The HQX bike shop isn’t somewhere you’d want to be in the case of an earthquake. Or maybe even someone closing the door ungently. I can see pieces of lath and rafter through many holes in the ceiling. Funnily enough even though the business in the rest of the building – one that’s been here for 96 years – is closing shop, the bike shop owner is hoping to not move. I guess he’s more confident in century-old, rain-soaked and barely-maintained Harbor structural integrity than I am.
After an hour and a half slot – about what I budget for this bike shop for even the most simple repair – I leave with my new bike hooked up to my old trailer, a setup I had heretofore not managed due to the old hitch on the trailer and the new disc brakes being incompatible. I’ve also learned a bit about bike pieces and a bit more about T., the shop owner. Putting my kids in the trailer I see they are almost bursting the seams – leggy Sophie looks like she’s in a frank breech. I am also dismayed to discover just how much drag the little pot-lickers put on the bike, even on a flat thoroughfare in sunny, clear riding conditions. Also: I’ve spent a total of $59 (gift money) on two new hitches (my bike and Ralph’s) and a cable lock (when the bike costs money I tell myself: one car family, one car family…). The ride is nice, despite the new drag factor.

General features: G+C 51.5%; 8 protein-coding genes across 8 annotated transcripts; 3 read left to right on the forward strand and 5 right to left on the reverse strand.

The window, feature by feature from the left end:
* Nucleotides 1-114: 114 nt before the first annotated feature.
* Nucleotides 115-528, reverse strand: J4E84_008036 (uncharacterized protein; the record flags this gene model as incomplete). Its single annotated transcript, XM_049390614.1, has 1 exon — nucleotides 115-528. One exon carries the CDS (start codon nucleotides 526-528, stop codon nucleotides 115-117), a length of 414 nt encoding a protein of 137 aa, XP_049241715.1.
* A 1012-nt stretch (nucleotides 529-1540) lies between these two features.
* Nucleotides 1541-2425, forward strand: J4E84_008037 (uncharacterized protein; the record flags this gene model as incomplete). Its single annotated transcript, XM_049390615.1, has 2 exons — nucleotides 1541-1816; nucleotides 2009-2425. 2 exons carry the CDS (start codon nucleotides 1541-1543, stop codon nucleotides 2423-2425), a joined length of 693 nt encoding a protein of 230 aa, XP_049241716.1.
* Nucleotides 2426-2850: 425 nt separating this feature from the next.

Our internet was not-so-mysteriously connected and the library remains my spot to scavenge time on gmail. I say adieu!